From succession planning to going global, association leaders faced a host of challenges that will likely resonate in the coming year.
Years from now, we might consider 2015 as a comeback year economically. Interest rates ticked up, the unemployment rate ticked down, and though nobody would argue the country was in perfect health, companies (and by extension associations) were less busy tightening belts and playing defense.
And when you do less of that, you’re more free to think ahead—to consider where your organization is going and what’s needed to get there. I don’t plan this sort of thing in advance, but a lot of my posts in the past year gravitated around the theme of preparation and looking forward. And with that big theme, five more points emerged. Consider the below an ICYMI version of leadership posts from the past 12 months.
You don’t get traction by shooting off emails and building websites. You get on a plane and find the people who can help.
- Boards need shaking up. Dysfunction still reigns in many association boardrooms: Elected leaders fear change and are prone to the occasional toxic squabble. But associations have also responded by finding ways to get talented volunteers into top leadership roles faster, and by pressing themselves to stay focused on strategic issues. As Gary Shapiro, CEO of the Consumer Technology Association (formerly the Consumer Electronics Association), told me in March, “I think it’s very important that every CEO has a good understanding with their board about their respective roles, and that they be empowered. If the board is micromanaging the CEO, then everybody loses. And If you try to play your board [as a CEO] and not use them as an asset, you’re going to get in trouble as well.”
- Planning for your next leaders is on today’s to-do list. A better economy means good people have more opportunities to work elsewhere. When CEOs leave—especially if they’re long-tenured and charismatic types—associations can struggle to find their bearings. That’s also true when it comes to staff and board members. Succession planning isn’t just a good practice for making sure that you have a pipeline of good leaders, though; as one study suggested, it’s also a prompt for organizations to have a strategic discussion about the directions they want to move in: “It is about ensuring organizational sustainability by identifying and addressing key vulnerabilities so that the organization is not dependent on any one leader, funder, strategy, or way of thinking.”
- Weak management schemes weaken staff. From Taylorism on down, workplaces have suffered from management ideas that seem foolhardy in retrospect. It’s no different now—workers understandably bristle at the idea of having cubicles that gather data on their activities, and Zappos staffers were resistant to its self-management “holacracy” initiative. Not every management method needs to be put up to a vote by rank-and-file staffers, but one reason these ideas don’t take off is because leaders weren’t communicating with staffers about potential downsides. The infamously stressful culture at Amazon, as reported by the New York Times earlier this year, prompted one observer to note that the retailer was missing an important principle: “Have empathy.” Not a bad lesson for a lot of staff management.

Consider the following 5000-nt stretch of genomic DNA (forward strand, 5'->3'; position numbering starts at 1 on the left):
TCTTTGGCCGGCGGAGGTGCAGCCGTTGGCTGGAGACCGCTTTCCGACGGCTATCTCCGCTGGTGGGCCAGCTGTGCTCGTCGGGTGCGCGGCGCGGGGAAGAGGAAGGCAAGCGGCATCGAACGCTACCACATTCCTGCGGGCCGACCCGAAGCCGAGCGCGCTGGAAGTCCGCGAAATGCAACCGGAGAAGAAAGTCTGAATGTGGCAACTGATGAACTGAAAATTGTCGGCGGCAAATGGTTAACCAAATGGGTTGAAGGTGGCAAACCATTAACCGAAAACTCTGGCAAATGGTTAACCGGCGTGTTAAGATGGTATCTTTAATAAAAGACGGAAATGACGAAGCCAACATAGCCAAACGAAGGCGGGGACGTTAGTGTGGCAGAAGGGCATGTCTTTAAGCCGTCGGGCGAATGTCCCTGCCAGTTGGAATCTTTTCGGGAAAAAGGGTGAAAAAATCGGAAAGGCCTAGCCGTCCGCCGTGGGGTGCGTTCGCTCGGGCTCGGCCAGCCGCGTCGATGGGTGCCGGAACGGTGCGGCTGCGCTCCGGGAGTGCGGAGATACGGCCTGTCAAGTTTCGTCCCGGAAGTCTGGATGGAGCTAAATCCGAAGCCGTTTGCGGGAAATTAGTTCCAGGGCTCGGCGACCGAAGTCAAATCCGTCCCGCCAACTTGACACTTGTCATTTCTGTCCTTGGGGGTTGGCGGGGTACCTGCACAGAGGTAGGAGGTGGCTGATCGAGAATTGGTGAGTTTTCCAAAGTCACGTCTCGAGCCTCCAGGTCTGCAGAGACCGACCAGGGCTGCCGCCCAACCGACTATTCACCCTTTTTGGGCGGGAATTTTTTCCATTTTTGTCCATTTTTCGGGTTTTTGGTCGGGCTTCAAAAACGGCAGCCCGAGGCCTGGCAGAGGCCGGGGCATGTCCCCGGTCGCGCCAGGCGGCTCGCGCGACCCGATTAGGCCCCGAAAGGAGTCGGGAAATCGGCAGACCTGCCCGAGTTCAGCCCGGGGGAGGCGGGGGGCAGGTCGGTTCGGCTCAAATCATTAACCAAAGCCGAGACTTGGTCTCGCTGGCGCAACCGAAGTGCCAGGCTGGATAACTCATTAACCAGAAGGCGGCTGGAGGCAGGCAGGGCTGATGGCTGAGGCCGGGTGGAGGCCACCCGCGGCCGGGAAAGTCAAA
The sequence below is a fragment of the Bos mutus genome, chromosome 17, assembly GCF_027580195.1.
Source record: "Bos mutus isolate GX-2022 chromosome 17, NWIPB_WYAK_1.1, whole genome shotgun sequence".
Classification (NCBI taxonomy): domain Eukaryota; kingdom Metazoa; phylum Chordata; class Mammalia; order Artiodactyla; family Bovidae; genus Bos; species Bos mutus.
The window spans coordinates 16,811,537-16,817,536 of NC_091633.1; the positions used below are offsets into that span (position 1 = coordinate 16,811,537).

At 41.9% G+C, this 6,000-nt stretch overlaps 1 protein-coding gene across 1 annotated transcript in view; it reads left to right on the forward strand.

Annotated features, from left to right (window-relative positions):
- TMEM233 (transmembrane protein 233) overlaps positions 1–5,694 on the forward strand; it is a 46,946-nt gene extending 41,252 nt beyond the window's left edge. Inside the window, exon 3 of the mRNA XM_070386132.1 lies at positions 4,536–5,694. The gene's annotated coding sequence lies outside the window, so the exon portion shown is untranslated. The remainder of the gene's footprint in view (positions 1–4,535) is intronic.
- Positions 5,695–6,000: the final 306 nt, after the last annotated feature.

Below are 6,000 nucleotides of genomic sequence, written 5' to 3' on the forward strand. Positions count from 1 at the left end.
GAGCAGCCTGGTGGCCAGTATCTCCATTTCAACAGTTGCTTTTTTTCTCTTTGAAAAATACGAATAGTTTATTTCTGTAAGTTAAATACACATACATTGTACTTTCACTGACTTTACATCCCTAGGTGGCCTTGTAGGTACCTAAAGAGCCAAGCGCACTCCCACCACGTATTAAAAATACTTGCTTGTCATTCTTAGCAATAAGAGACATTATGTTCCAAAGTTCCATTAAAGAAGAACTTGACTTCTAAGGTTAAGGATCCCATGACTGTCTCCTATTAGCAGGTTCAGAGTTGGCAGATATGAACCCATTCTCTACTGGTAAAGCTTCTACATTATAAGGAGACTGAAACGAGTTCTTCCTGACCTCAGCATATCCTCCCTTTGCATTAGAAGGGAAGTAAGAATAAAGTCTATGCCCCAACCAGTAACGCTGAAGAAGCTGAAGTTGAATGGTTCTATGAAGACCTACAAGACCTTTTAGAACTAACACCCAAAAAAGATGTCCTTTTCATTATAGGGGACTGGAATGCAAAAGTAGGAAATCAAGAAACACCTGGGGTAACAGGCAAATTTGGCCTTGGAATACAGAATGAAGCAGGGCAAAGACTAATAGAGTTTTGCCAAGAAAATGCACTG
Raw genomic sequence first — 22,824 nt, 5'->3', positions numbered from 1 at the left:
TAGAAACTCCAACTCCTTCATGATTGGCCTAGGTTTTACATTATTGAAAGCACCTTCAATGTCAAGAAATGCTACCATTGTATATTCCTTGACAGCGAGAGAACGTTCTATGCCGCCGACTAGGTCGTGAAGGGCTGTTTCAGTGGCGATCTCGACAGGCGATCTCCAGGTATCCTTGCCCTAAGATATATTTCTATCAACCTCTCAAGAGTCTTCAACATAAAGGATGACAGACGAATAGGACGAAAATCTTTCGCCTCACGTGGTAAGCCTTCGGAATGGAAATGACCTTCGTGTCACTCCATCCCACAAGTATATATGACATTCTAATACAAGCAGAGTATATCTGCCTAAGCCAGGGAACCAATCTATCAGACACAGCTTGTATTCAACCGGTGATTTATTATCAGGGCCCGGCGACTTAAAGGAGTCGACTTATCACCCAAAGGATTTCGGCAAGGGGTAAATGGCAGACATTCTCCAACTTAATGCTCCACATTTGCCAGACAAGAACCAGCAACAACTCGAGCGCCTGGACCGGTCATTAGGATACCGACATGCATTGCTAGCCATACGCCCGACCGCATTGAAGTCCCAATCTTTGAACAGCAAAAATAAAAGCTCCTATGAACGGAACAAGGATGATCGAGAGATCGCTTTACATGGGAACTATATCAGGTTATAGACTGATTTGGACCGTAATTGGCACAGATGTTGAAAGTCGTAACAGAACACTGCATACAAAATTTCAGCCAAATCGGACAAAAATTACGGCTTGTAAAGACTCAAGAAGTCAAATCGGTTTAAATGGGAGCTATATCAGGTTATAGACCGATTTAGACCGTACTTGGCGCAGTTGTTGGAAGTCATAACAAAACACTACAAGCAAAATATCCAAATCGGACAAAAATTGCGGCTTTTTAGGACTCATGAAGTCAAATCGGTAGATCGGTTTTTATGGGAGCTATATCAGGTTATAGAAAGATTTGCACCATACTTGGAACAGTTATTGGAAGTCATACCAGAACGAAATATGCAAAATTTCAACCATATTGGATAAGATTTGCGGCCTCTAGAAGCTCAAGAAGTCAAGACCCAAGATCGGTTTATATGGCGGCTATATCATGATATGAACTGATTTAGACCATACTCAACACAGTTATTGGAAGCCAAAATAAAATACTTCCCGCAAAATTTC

- Winning globally means planning roots early. Earlier this year I spoke with 40 association leaders about their experiences working in China. While each association does work in the country differently and has enjoyed differing levels of success, one common theme is that getting ahead there means a lot of time building relationships. And there are no shortcuts. You don’t get traction for your training or licenses or meetings by shooting off emails and building websites; you get on a plane and find the people who can help. When the Chinese government began tearing down golf courses there, the Golf Course Superintendents Association of America could have panicked. But the close ties it built in the country in previous years means now it can play a leading support role as the industry gets restructured. “If they do come down with new regulations, that will essentially provide us with a road map for the education to provide,” GCSAA’s Eric Boedeker told me.
- Pipe up about your screw-ups. Association folks are often resistant to talk about mistakes—they’re not obligated to report financial miscues the way public companies do, but they still have a lot of stakeholders to please. But the recent popularity of Ignite-style gatherings in which entrepreneurs shared their failures sends a signal that not only are mistakes a part of running an organization but that speaking about them openly can unlock opportunities for doing better. If you’re the type to make resolutions, this may be one to plan on for 2016.
What were your biggest lessons learned from 2015, and what do you plan to change in the coming year? Share your experiences in the comments.